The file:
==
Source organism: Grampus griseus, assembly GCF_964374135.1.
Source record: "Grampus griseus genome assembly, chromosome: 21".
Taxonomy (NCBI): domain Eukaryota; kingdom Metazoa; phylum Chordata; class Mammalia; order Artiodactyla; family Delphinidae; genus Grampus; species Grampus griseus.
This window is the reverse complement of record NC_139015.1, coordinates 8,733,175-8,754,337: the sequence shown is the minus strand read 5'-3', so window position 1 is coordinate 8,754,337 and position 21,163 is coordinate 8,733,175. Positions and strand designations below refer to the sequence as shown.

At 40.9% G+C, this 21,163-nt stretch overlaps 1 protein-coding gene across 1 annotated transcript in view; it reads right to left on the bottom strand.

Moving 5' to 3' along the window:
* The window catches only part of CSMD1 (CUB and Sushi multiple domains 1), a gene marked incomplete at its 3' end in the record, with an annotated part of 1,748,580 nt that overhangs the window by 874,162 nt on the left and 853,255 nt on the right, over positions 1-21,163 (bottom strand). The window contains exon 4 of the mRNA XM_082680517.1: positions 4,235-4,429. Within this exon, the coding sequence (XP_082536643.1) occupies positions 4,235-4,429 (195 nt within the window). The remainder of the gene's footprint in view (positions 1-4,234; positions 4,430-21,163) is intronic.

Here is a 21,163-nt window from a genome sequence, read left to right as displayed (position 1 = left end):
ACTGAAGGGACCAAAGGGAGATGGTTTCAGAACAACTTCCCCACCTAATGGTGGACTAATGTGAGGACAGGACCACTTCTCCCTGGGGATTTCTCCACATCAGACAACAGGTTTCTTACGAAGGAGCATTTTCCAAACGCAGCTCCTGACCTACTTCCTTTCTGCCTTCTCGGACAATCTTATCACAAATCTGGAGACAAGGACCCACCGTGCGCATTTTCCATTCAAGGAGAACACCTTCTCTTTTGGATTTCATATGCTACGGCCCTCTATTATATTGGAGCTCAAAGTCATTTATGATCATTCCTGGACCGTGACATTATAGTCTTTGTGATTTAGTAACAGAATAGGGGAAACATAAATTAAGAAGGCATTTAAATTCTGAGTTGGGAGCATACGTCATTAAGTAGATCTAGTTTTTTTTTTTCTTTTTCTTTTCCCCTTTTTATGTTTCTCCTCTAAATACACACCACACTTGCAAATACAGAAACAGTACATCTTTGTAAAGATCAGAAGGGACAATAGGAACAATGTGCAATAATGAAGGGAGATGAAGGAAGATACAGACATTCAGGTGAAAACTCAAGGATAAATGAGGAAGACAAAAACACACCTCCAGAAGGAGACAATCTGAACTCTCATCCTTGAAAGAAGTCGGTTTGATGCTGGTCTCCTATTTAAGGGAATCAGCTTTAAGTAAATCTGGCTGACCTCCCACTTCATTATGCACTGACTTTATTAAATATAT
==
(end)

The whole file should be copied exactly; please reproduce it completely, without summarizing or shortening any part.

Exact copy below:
Source organism: Grampus griseus, assembly GCF_964374135.1.
Source record: "Grampus griseus genome assembly, chromosome: 21".
Taxonomy (NCBI): domain Eukaryota; kingdom Metazoa; phylum Chordata; class Mammalia; order Artiodactyla; family Delphinidae; genus Grampus; species Grampus griseus.
This window is the reverse complement of record NC_139015.1, coordinates 8,733,175-8,754,337: the sequence shown is the minus strand read 5'-3', so window position 1 is coordinate 8,754,337 and position 21,163 is coordinate 8,733,175. Positions and strand designations below refer to the sequence as shown.

At 40.9% G+C, this 21,163-nt stretch overlaps 1 protein-coding gene across 1 annotated transcript in view; it reads right to left on the bottom strand.

Moving 5' to 3' along the window:
* The window catches only part of CSMD1 (CUB and Sushi multiple domains 1), a gene marked incomplete at its 3' end in the record, with an annotated part of 1,748,580 nt that overhangs the window by 874,162 nt on the left and 853,255 nt on the right, over positions 1-21,163 (bottom strand). The window contains exon 4 of the mRNA XM_082680517.1: positions 4,235-4,429. Within this exon, the coding sequence (XP_082536643.1) occupies positions 4,235-4,429 (195 nt within the window). The remainder of the gene's footprint in view (positions 1-4,234; positions 4,430-21,163) is intronic.

Here is a 21,163-nt window from a genome sequence, read left to right as displayed (position 1 = left end):
ACTGAAGGGACCAAAGGGAGATGGTTTCAGAACAACTTCCCCACCTAATGGTGGACTAATGTGAGGACAGGACCACTTCTCCCTGGGGATTTCTCCACATCAGACAACAGGTTTCTTACGAAGGAGCATTTTCCAAACGCAGCTCCTGACCTACTTCCTTTCTGCCTTCTCGGACAATCTTATCACAAATCTGGAGACAAGGACCCACCGTGCGCATTTTCCATTCAAGGAGAACACCTTCTCTTTTGGATTTCATATGCTACGGCCCTCTATTATATTGGAGCTCAAAGTCATTTATGATCATTCCTGGACCGTGACATTATAGTCTTTGTGATTTAGTAACAGAATAGGGGAAACATAAATTAAGAAGGCATTTAAATTCTGAGTTGGGAGCATACGTCATTAAGTAGATCTAGTTTTTTTTTTTCTTTTTCTTTTCCCCTTTTTATGTTTCTCCTCTAAATACACACCACACTTGCAAATACAGAAACAGTACATCTTTGTAAAGATCAGAAGGGACAATAGGAACAATGTGCAATAATGAAGGGAGATGAAGGAAGATACAGACATTCAGGTGAAAACTCAAGGATAAATGAGGAAGACAAAAACACACCTCCAGAAGGAGACAATCTGAACTCTCATCCTTGAAAGAAGTCGGTTTGATGCTGGTCTCCTATTTAAGGGAATCAGCTTTAAGTAAATCTGGCTGACCTCCCACTTCATTATGCACTGACTTTATTAAATATAT